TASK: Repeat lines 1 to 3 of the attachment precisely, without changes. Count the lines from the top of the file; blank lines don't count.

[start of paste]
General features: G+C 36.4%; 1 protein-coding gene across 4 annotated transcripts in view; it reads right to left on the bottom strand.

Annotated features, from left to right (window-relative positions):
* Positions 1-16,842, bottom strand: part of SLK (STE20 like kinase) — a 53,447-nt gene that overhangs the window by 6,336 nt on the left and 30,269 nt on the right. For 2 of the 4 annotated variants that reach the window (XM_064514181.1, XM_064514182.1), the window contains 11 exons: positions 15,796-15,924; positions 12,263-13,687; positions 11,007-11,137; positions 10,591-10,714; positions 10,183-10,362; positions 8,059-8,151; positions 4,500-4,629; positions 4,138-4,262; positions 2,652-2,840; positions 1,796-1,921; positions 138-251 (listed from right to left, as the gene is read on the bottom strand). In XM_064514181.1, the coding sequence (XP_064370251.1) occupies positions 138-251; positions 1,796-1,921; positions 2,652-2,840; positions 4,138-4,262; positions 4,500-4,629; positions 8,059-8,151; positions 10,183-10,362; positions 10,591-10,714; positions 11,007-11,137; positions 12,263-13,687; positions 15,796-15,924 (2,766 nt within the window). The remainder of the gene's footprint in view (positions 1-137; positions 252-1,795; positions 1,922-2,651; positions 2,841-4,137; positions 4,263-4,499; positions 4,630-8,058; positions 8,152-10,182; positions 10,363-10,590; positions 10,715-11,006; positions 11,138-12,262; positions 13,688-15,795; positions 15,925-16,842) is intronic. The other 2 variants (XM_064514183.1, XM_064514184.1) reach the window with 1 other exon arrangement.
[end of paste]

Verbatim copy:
General features: G+C 36.4%; 1 protein-coding gene across 4 annotated transcripts in view; it reads right to left on the bottom strand.

Annotated features, from left to right (window-relative positions):
* Positions 1-16,842, bottom strand: part of SLK (STE20 like kinase) — a 53,447-nt gene that overhangs the window by 6,336 nt on the left and 30,269 nt on the right. For 2 of the 4 annotated variants that reach the window (XM_064514181.1, XM_064514182.1), the window contains 11 exons: positions 15,796-15,924; positions 12,263-13,687; positions 11,007-11,137; positions 10,591-10,714; positions 10,183-10,362; positions 8,059-8,151; positions 4,500-4,629; positions 4,138-4,262; positions 2,652-2,840; positions 1,796-1,921; positions 138-251 (listed from right to left, as the gene is read on the bottom strand). In XM_064514181.1, the coding sequence (XP_064370251.1) occupies positions 138-251; positions 1,796-1,921; positions 2,652-2,840; positions 4,138-4,262; positions 4,500-4,629; positions 8,059-8,151; positions 10,183-10,362; positions 10,591-10,714; positions 11,007-11,137; positions 12,263-13,687; positions 15,796-15,924 (2,766 nt within the window). The remainder of the gene's footprint in view (positions 1-137; positions 252-1,795; positions 1,922-2,651; positions 2,841-4,137; positions 4,263-4,499; positions 4,630-8,058; positions 8,152-10,182; positions 10,363-10,590; positions 10,715-11,006; positions 11,138-12,262; positions 13,688-15,795; positions 15,925-16,842) is intronic. The other 2 variants (XM_064514183.1, XM_064514184.1) reach the window with 1 other exon arrangement.